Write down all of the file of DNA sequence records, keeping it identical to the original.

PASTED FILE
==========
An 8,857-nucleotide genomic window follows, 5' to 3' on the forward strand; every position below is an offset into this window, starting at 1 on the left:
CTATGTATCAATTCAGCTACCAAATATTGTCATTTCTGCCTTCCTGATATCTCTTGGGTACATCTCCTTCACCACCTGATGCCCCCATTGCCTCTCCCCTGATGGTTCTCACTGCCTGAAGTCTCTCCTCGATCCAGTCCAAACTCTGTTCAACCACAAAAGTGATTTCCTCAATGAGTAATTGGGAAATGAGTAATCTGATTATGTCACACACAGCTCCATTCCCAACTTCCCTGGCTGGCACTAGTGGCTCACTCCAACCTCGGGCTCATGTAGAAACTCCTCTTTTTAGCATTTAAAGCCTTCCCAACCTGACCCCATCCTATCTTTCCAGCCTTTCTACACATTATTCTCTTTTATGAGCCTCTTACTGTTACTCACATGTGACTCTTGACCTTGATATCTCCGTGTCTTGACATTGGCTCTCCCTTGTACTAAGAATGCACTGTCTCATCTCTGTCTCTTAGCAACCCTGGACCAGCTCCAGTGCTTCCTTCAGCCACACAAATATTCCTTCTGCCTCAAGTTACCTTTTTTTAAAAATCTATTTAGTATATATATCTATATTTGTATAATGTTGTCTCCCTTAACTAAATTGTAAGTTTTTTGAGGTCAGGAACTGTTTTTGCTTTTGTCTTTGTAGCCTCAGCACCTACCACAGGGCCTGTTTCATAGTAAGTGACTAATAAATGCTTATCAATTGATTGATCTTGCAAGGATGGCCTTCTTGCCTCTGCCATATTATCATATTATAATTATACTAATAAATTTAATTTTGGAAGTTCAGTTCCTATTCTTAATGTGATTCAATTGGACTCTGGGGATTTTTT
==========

An 8,857-nucleotide genomic window follows, 5' to 3' on the forward strand; every position below is an offset into this window, starting at 1 on the left:
CTATGTATCAATTCAGCTACCAAATATTGTCATTTCTGCCTTCCTGATATCTCTTGGGTACATCTCCTTCACCACCTGATGCCCCCATTGCCTCTCCCCTGATGGTTCTCACTGCCTGAAGTCTCTCCTCGATCCAGTCCAAACTCTGTTCAACCACAAAAGTGATTTCCTCAATGAGTAATTGGGAAATGAGTAATCTGATTATGTCACACACAGCTCCATTCCCAACTTCCCTGGCTGGCACTAGTGGCTCACTCCAACCTCGGGCTCATGTAGAAACTCCTCTTTTTAGCATTTAAAGCCTTCCCAACCTGACCCCATCCTATCTTTCCAGCCTTTCTACACATTATTCTCTTTTATGAGCCTCTTACTGTTACTCACATGTGACTCTTGACCTTGATATCTCCGTGTCTTGACATTGGCTCTCCCTTGTACTAAGAATGCACTGTCTCATCTCTGTCTCTTAGCAACCCTGGACCAGCTCCAGTGCTTCCTTCAGCCACACAAATATTCCTTCTGCCTCAAGTTACCTTTTTTTAAAAATCTATTTAGTATATATATCTATATTTGTATAATGTTGTCTCCCTTAACTAAATTGTAAGTTTTTTGAGGTCAGGAACTGTTTTTGCTTTTGTCTTTGTAGCCTCAGCACCTACCACAGGGCCTGTTTCATAGTAAGTGACTAATAAATGCTTATCAATTGATTGATCTTGCAAGGATGGCCTTCTTGCCTCTGCCATATTATCATATTATAATTATACTAATAAATTTAATTTTGGAAGTTCAGTTCCTATTCTTAATGTGATTCAATTGGACTCTGGGGATTTTTT